Gordon McKay Professor of Environmental Chemistry
Elsie Sunderland is the Gordon McKay Professor of Environmental Chemistry at Harvard University. She holds faculty appointments in the Harvard John A. Paulson School of Engineering and Applied Sciences, the Harvard T.H. Chan School of Public Health, and the Department of Earth and Planetary Sciences. She is a faculty associate in the Harvard University Center for the Environment (HUCE) and the Harvard Center for Risk Analysis (HCRA). Sunderland’s research group (http://bgc.seas.harvard.edu) focuses on how releases of persistent environmental contaminants are transformed by the physical environment and biological processes and how this affects human exposures and risk of adverse health outcomes. Prior to joining the faculty at Harvard, she spent five years working to inform environmental policy decisions with best-available science at the headquarters for the U.S. Environmental Protection Agency (U.S. EPA) in various offices. Her work at the U.S. EPA included regulatory impact assessments and development of guidance on how to best use environmental models to inform regulatory decisions. Dr. Sunderland holds a bachelor’s degree in Environmental Science from McGill University and a Ph.D. in Environmental Toxicology from Simon Fraser University.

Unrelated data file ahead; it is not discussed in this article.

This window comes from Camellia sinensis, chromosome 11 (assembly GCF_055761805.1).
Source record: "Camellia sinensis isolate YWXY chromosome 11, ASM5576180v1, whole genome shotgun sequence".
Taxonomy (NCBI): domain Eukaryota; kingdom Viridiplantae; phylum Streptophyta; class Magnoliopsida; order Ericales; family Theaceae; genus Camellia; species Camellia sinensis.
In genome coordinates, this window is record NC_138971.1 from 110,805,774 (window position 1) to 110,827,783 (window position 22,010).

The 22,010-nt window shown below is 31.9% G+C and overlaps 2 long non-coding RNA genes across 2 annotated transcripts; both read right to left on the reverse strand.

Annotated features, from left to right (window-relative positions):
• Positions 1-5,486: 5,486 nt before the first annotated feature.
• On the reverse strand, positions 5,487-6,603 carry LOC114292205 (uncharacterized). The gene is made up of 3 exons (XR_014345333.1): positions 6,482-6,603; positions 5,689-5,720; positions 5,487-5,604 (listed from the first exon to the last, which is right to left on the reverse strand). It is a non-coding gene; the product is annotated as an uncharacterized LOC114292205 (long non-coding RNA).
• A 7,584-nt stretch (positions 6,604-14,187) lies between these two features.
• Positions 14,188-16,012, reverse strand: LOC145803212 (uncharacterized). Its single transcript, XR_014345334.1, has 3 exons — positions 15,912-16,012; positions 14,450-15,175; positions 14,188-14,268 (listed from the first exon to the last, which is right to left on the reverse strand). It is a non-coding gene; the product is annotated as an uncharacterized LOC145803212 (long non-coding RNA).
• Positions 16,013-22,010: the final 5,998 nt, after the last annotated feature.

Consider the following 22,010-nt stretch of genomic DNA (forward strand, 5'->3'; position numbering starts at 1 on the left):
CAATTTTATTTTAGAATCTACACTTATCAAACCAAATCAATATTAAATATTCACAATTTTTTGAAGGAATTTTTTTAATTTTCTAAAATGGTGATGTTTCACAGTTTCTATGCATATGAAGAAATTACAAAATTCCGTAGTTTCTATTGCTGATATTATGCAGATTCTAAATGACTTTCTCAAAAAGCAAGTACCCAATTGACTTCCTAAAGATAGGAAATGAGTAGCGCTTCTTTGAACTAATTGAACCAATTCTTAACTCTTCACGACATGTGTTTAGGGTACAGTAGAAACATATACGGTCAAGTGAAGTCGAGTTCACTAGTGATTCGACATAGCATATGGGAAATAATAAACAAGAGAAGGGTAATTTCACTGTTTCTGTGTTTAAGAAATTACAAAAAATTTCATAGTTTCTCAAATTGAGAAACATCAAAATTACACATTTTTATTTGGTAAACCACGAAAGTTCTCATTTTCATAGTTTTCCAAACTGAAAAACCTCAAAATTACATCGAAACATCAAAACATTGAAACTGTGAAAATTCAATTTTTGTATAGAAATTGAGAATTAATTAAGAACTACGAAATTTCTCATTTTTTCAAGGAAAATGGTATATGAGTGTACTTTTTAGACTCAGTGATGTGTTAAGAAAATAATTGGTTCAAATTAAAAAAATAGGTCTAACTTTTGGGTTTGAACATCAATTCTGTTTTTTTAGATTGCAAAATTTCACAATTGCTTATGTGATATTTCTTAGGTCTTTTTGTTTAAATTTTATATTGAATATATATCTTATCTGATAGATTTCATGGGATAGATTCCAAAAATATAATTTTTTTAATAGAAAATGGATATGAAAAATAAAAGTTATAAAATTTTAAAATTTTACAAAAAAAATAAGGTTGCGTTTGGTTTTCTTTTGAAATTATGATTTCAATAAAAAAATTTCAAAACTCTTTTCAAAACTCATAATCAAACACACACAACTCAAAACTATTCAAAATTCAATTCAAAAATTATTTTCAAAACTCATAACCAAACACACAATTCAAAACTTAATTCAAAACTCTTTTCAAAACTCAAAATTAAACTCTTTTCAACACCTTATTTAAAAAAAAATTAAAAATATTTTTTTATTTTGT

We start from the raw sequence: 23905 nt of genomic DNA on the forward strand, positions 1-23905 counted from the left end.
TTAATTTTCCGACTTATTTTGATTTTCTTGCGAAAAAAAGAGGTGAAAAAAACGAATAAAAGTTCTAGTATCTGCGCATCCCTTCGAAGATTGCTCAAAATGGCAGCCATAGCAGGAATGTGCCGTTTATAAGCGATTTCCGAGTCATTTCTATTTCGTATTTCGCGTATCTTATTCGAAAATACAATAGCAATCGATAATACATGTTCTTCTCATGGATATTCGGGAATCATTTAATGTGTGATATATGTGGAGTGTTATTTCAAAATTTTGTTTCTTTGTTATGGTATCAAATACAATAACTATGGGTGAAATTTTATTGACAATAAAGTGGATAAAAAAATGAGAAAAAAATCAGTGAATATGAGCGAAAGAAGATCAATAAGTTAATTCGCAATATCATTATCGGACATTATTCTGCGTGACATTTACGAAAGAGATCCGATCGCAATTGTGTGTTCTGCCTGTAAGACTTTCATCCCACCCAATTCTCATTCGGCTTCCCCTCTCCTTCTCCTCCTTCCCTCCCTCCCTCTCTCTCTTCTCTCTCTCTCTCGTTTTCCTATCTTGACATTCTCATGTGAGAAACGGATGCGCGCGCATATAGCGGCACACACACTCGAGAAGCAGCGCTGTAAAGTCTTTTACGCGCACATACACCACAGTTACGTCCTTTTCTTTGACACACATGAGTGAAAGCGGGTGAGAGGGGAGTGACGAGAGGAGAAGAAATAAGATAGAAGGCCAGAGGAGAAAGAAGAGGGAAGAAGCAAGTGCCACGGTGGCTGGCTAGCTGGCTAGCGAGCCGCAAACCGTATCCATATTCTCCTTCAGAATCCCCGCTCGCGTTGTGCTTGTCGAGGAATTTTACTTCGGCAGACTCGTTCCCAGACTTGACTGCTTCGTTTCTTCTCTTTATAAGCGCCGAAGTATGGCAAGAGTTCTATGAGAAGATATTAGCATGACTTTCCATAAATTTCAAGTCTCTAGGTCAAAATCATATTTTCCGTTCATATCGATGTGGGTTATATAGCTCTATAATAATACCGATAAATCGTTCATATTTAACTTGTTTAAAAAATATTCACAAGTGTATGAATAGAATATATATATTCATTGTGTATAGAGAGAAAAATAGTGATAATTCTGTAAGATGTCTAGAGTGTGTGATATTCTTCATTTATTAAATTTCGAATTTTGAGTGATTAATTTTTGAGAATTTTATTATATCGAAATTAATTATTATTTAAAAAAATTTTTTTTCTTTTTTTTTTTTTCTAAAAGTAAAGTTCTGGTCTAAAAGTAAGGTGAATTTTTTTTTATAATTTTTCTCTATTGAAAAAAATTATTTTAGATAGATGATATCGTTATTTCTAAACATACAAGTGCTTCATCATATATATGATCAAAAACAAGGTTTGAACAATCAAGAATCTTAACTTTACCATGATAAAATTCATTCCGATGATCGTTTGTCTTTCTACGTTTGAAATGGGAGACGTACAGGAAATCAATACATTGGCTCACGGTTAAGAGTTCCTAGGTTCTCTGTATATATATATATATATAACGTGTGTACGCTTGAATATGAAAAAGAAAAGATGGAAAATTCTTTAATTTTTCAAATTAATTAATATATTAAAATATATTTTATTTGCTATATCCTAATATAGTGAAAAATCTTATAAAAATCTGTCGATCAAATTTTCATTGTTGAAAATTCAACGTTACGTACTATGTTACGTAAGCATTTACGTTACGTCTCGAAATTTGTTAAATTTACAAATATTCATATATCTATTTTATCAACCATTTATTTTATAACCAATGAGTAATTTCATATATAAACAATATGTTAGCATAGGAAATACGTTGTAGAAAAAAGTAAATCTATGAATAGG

Understanding Diverse Exposure Pathways for PFAS
Exposure to poly- and perfluroalkyl substances has been associated with a broad suite of negative health outcomes. Mitigating exposure risks first requires understanding the relative importance of different exposure pathways for various demographic groups. However, new potential PFAS exposure sources (e.g., bottled water, food packing and biosolids) seem to emerge every day. This presentation will highlight some recent work studying the PFAS exposure pathways through drinking water and seafood and estimates of the relative significance of these known pathways for overall exposure levels measured in serum. Timescales for mitigation actions to reduce exposures will also be discussed as well as the importance of total fluorine mass budgets for accounting for diverse new PFAS sources that are difficult to detect analytically.